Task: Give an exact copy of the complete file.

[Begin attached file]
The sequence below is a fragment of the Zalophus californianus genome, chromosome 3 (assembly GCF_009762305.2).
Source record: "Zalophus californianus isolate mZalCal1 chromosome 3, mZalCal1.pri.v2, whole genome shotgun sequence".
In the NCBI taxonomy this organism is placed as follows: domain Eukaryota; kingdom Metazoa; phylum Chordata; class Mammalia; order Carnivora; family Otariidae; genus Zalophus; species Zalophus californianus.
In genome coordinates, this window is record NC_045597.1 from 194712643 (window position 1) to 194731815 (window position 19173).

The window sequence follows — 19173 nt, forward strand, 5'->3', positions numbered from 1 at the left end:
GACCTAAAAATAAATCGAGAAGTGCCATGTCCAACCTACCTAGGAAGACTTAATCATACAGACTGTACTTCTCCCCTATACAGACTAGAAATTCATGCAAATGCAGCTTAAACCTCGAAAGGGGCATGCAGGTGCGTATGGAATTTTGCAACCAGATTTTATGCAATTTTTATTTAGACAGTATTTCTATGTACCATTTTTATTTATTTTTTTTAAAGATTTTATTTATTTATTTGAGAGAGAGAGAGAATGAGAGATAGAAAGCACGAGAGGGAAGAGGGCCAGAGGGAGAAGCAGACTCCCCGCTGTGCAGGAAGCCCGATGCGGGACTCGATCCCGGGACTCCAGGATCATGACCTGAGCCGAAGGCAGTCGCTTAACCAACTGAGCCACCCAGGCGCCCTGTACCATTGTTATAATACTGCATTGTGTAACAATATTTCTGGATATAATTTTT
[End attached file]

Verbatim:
The sequence below is a fragment of the Zalophus californianus genome, chromosome 3 (assembly GCF_009762305.2).
Source record: "Zalophus californianus isolate mZalCal1 chromosome 3, mZalCal1.pri.v2, whole genome shotgun sequence".
In the NCBI taxonomy this organism is placed as follows: domain Eukaryota; kingdom Metazoa; phylum Chordata; class Mammalia; order Carnivora; family Otariidae; genus Zalophus; species Zalophus californianus.
In genome coordinates, this window is record NC_045597.1 from 194712643 (window position 1) to 194731815 (window position 19173).

The window sequence follows — 19173 nt, forward strand, 5'->3', positions numbered from 1 at the left end:
GACCTAAAAATAAATCGAGAAGTGCCATGTCCAACCTACCTAGGAAGACTTAATCATACAGACTGTACTTCTCCCCTATACAGACTAGAAATTCATGCAAATGCAGCTTAAACCTCGAAAGGGGCATGCAGGTGCGTATGGAATTTTGCAACCAGATTTTATGCAATTTTTATTTAGACAGTATTTCTATGTACCATTTTTATTTATTTTTTTTAAAGATTTTATTTATTTATTTGAGAGAGAGAGAGAATGAGAGATAGAAAGCACGAGAGGGAAGAGGGCCAGAGGGAGAAGCAGACTCCCCGCTGTGCAGGAAGCCCGATGCGGGACTCGATCCCGGGACTCCAGGATCATGACCTGAGCCGAAGGCAGTCGCTTAACCAACTGAGCCACCCAGGCGCCCTGTACCATTGTTATAATACTGCATTGTGTAACAATATTTCTGGATATAATTTTT